Is TB common in Pakistan?
It is estimated that in 2018 562,000 people in Pakistan developed TB. This is the estimated number of HIV negative people. In addition there were an estimated 3,800 HIV positive people that developed TB.1Global TB Report, WHO, 2019, https://www.who.int/tb/publications/global_report/en/
Pakistan has the sixth largest population in the world and has the fifth greatest burden of TB. With an estimated 27,000 drug resistant TB cases each year Pakistan also ranks 6th for drug resistant TB among the 30 high burden countries.
A total of 369,548 people were notified as having TB in 2018. This means that there is a large gap of approximately two hundred thousand people between the number of people notified and the number of people estimated as having TB. These people will not be receiving treatment. They will also be infectious, and whilst they are ill they could be passing TB on to other people.
Of the 369,548 cases notified:
- % tested with rapid diagnostics at time of diagnosis 22%;
- % with known HIV status 20%
- % pulmonary TB 80%
- % bacteriologically confirmed 48%
- % children aged 0-14 years 13%
- % women 42%
- % men 45%
Deaths from TB
An estimated 44,000 HIV negative people die from TB disease in Pakistan each year and an estimated 1,300 HIV positive people also die. It is difficult to appreciated what it means for 45,300 people to be dying each year from TB. So it can be helpful to read the page on dying from TB.
Provincial and Territorial TB Statistics Pakistan 2National TB Data, 2018, https://ntp.gov.pk/national-tb-data/
There are four provinces in Pakistan. They are Balochhistan, Khyber Pakhtunkhwa (KP), Punjab and Sindh. There are also four territories. The territory of Azad Jammu and Kashmir (AJK), the territory of Giligit-Baltistan (GB), the Islamabad Capital Territory (ICT) and the Federally Administered Tribal Areas (FATA).
|Total people notified||Bacteriologically Positive|
Childhood TB in Pakistan
Childhood TB is a major public health problem in Pakistan. Approximately 20% of the TB patients detected every year are children under the age of 15.3Subregional workshop on childhood tuberculosis (TB), 2013, http://www.emro.who.int/pak/pakistan-events/sub-regional-workshop-on-childhood-tb.html
The World Health Organisation has identified a number of areas, which if improved, could prevent serious illness and death from TB in thousands of children each year. These include:
- Increasing case detection of TB in children within the community;
- improve the diagnosis and management of children with all forms of TB;
- increase implementation of child contact screening and preventive therapy (with a special focus on high-risk groups);
- increase child TB cases reporting from the private sector.
TB in the Public & Private Sectors in Pakistan
All TB patients should be reported to the National Tuberculosis Program (NTP) which provides free TB diagnostic and treatment services. These are available in more than 1700 public and private sector facilities across Pakistan.
The private health sector in Pakistan is very large and in general unregulated. Eighty five percent of patients choose to seek care in the private sector. Despite the large share of the health sector that they occupy, less than one per cent of private providers report TB cases to the NTP.4Razia Fatima, Delivering Patient-Centred Care in a Fragile State, Journal of Infectious Diseases, 2017, https://academic.oup.com/jid/article/216/suppl_7/S733/4595552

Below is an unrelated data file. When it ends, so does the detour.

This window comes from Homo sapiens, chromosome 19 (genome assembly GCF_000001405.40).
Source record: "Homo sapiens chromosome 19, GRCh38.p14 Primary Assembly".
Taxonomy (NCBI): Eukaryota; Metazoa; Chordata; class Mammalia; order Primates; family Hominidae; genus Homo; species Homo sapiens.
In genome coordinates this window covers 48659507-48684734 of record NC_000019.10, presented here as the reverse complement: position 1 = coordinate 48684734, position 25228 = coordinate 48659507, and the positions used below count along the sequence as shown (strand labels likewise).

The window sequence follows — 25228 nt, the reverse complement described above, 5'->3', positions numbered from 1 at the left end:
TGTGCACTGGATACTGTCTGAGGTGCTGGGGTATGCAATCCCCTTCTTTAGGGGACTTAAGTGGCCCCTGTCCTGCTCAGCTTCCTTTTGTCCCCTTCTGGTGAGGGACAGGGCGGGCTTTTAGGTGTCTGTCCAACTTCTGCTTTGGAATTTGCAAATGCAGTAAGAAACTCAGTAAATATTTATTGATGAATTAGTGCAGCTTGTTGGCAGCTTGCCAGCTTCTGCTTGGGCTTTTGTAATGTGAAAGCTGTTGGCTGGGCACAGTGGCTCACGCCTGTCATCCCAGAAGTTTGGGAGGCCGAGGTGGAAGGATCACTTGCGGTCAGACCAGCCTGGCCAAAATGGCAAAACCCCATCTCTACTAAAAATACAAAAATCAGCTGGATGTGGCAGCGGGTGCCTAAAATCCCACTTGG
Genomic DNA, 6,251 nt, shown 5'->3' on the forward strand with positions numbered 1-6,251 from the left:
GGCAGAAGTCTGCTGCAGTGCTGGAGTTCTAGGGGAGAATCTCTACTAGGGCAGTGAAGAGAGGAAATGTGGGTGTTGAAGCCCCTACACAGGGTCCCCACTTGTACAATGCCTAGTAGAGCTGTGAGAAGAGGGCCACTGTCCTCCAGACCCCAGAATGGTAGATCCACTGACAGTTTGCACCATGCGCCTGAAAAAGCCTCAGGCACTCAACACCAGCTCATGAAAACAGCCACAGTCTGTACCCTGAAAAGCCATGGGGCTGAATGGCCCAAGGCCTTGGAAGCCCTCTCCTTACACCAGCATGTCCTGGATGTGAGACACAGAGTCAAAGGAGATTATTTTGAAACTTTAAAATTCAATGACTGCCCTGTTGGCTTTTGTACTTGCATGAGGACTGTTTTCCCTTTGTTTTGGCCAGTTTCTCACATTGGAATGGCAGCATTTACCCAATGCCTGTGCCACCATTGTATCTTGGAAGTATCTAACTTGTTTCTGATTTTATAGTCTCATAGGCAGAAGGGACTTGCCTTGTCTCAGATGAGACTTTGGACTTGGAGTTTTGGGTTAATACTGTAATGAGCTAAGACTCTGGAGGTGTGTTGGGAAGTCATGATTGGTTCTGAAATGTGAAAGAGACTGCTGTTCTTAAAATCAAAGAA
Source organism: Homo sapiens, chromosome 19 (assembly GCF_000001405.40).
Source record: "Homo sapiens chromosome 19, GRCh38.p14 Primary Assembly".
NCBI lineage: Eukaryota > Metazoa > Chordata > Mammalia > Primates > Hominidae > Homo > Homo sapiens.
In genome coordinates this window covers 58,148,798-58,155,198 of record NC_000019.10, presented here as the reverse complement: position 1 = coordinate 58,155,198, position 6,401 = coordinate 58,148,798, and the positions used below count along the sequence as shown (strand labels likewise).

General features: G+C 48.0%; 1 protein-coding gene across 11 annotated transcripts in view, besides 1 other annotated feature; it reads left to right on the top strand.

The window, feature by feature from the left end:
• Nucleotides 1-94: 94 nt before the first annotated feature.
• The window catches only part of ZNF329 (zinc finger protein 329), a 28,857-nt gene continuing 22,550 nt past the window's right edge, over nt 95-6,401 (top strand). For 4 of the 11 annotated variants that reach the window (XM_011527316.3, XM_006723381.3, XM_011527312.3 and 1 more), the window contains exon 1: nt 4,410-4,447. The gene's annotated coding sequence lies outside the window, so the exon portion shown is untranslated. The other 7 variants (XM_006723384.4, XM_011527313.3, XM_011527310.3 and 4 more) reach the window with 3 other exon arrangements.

National TB Control Program
TB control in Pakistan was very limited until the National TB Control Program (NTP) was revived in 2001. At this time TB was declared a national emergency through the "Islamabad declaration". Following this a 5 year plan was devised leading to universal DOTS coverage in the public sector by 2005. 5P Metzger, Tuberculosis control in Pakistan: reviewing a decade of success and challenges, Eastern Mediterranean Health Journal, 2010, http://www.emro.who.int/emhj-volume-16-2010/volume-16-supplement/article-06.html After achieving countrywide DOTS coverage in 2005, the NTP expanded the scope of its activities to include multidrug resistant tuberculosis (MDR-TB).
The National TB Control Program has as its goal to reduce by 50% the prevalence of TB in the general population by 2025 as compared with 2012. The Government of Pakistan has also set the ambitious goal of zero deaths due to TB and universal access to TB care by 2020. It is now clear that these targets are not going to be met.6National TB Control Program, https://ntp.gov.pk
National END TB Strategic Plan 2017 -2020
In 2016 the development took place of the National Strategic Plan for 2017 - 2020. 7National END TB Strategic Plan 2017 - 20, https://secureservercdn.net/188.8.131.52/9aa.913.myftpupload.com/wp-content/uploads/2020/07/nets.pdf This is a very comprehensive plan setting out three groups of objectives under the headings of:
- Innovative Care
- Bold Policies and Supportive Systems
- Intensified Research and Innovation
Ten Monitoring and Evaluation Indicators were also set which include the following:
|Target 2019||Actual 2019||Target 2020|
|TB Treatment Coverage of|
Drug Susceptible TB
|TB Treatment Coverage of Drug Resistant TB (DR-TB)||20%||50%||60%|
|TB Treatment Success Rate DS-TB||93%||93%||93%|
|TB Treatment Success Rate |
|% of new and relapse TB patients tested using WRD||50%||60%|
|Drug Susceptibility Testing (DST) Coverage for TB Patients (new cases)||1%||35%||50%|
|DST Coverage for TB Patients |
|Treatment Coverage |
New TB Drugs
|Documentation of HIV Status among TB Patients||4%||40%||60%|
|Case Fatality Ratio (CFR)||9%||<5%||<5%|
It is difficult to know which of the targets have been met for 2019. This is because the National TB Control Program does not seem to have published an annual report for several years.
This page was last updated in August 2020.
Author Annabel Kanabus
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